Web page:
What’s done is done. I’ll never be in charge of the pricing on my books, and even if I were, I couldn’t have those ten days back. I can’t have a do-over on the release of my tenth book. I can’t regain the hours of sleep I lost or the tears that fell as I looked at my sleeping kid, knowing the months I spent writing something we could all be proud of weren’t enough to overcome a $1.20 price discrepancy. That’s not an easy thing to swallow and keep down for ten days … or eight now … or whenever I can legally tell anyone this story.
When that time comes, I will post this blog. I’ll fall on the mercy of this community I’ve been so proud to be a part of. I’ll pray for calm heads and open hearts. I’ll swallow my pride and ask readers to go onto websites like Amazon and Goodreads and Facebook and give Close To Home an honest review. I’ll hope the good ones outweigh the bad, but mostly I hope people will review the book on its merits. I’ll try to believe the work I did on this book and the work I’ve done as part of this community over the last nine years is enough to overcome things I have no control over.
And yes, if I’m being honest and human right now, part of me hopes the Internet trolls will be drowned out completely, but I also hope this doesn’t become about them (After note: I’m serious. Please don’t feed the trolls. Ignore them). I want more than anything for Close to Home to start different conversations, ones about love and regret and missed chances and second chances. I want this book to start conversations about redemption and courage and the resilience it takes to be queer in places were conformity rules. I want to talk about the transformative power of love even under dire circumstances. I want to give that to our beautiful community right now, and I do have faith in their ability to give that back to me as well, eventually.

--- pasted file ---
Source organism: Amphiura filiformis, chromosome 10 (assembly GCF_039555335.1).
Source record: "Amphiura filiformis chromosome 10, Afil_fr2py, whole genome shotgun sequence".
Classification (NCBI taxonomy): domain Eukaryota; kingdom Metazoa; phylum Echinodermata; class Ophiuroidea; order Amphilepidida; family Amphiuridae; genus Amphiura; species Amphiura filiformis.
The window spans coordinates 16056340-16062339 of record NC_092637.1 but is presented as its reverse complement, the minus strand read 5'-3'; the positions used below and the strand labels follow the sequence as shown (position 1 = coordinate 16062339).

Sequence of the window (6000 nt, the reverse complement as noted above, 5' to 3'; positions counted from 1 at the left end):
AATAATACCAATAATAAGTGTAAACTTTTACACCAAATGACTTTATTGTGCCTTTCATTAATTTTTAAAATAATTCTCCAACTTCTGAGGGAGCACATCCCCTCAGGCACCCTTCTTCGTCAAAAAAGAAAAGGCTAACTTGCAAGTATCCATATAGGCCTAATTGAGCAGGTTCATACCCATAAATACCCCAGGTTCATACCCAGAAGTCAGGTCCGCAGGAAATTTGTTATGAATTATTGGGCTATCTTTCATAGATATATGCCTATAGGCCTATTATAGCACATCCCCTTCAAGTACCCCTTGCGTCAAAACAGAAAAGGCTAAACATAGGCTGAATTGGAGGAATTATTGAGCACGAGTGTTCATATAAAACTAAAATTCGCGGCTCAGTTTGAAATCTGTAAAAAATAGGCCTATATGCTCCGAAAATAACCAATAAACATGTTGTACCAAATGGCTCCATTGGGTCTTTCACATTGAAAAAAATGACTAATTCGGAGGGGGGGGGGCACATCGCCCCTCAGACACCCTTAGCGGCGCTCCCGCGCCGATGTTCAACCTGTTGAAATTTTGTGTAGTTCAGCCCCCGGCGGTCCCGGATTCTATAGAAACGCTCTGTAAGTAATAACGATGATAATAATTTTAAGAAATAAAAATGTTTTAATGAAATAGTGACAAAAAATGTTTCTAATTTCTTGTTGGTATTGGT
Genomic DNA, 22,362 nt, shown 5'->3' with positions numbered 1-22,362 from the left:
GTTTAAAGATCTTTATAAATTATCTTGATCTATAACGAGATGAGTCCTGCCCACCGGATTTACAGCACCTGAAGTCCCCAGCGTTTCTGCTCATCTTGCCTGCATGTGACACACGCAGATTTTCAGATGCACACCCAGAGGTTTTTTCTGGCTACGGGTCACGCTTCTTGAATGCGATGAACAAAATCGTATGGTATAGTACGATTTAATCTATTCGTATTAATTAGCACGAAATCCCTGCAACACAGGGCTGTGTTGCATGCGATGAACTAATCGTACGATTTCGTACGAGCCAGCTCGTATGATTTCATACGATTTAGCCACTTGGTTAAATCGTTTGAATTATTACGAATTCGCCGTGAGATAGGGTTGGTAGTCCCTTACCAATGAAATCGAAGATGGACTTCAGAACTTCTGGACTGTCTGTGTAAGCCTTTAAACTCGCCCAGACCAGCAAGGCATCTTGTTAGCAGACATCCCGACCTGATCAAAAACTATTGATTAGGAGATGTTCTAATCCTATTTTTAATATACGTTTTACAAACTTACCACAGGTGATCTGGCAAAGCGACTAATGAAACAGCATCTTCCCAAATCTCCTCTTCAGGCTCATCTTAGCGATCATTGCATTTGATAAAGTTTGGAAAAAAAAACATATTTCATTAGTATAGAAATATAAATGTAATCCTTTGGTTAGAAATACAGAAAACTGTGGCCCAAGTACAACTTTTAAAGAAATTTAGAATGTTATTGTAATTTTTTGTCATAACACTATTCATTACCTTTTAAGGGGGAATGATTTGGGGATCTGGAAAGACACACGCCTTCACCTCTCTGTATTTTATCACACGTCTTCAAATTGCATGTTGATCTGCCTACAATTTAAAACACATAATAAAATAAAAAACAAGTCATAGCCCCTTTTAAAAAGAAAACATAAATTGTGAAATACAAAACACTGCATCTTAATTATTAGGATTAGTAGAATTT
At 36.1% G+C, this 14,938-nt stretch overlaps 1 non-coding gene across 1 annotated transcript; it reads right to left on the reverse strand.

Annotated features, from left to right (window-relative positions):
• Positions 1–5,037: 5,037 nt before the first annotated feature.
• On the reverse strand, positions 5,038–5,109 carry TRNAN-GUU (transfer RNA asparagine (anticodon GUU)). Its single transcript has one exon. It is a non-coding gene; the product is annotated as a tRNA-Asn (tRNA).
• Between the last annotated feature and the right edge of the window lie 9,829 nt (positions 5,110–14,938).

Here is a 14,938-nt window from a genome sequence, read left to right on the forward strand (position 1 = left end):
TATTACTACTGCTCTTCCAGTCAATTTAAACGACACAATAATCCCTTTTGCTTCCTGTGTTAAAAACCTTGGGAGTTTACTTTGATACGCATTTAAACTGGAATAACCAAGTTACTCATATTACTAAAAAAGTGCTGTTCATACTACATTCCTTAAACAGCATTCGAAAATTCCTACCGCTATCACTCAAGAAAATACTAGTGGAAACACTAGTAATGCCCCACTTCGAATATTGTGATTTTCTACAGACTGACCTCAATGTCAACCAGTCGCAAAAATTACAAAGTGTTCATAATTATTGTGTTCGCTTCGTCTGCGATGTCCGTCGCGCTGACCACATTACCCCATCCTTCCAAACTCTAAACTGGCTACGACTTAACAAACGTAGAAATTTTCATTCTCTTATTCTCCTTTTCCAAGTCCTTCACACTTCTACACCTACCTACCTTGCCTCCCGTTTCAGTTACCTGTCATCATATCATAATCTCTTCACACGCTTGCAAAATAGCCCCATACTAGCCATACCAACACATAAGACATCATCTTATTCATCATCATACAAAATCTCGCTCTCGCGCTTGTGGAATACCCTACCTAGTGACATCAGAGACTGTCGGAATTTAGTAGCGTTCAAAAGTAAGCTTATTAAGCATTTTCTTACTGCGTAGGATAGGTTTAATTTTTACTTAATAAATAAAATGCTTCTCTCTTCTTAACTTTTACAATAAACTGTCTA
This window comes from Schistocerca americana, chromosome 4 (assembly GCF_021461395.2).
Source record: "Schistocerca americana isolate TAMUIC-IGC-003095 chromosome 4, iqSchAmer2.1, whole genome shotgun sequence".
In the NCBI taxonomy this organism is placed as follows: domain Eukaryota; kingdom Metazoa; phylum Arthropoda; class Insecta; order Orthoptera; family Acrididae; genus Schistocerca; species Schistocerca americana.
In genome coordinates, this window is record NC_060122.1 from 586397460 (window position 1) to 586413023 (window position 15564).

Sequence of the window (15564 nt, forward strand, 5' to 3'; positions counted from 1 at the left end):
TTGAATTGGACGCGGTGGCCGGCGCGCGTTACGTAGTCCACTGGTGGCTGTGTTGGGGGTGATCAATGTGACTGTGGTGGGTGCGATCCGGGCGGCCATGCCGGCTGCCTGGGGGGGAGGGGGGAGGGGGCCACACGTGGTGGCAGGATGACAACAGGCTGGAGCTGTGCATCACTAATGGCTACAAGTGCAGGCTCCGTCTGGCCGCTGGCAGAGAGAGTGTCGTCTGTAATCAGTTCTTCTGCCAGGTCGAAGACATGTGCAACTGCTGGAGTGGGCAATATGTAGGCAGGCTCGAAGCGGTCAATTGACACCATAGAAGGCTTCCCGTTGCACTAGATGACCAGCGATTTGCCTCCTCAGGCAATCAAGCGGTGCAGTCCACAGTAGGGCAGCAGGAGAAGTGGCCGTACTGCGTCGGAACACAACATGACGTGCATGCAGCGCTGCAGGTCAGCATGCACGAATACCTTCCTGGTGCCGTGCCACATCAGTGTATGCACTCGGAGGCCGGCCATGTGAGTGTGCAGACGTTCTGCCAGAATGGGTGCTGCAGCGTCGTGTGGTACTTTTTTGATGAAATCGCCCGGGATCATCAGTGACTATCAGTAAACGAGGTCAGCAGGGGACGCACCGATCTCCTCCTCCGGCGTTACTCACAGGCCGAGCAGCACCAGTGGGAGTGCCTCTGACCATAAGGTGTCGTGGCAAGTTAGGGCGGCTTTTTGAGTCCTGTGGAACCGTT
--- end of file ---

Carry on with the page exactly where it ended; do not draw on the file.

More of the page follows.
But for the next ten days, I wait and I worry, my sense of helplessness about global events compounded by the helpless I feel about my own ability to provide for my family. As I pace the floor in the wee hours of the morning, I think about new ways to save a few dollars every week. I kiss my kid and I watch the clock. I pray and I check Amazon three times a day. I wrack my brain trying to think of ways to make things better, to drum up sales, to personally refund people the $1.20 they are so upset about. And I try to tell myself everything will be okay.
Or maybe it won’t be okay this time around, in which case I’ll go back to the drawing board and start over again with book number eleven. That’s my job. It’s a job I’m blessed to be able to do. I love giving voice to our community. I love telling our stories. I love empowering queer women to believe in their right to a happy ending. I just hope Close to Home gets one, too.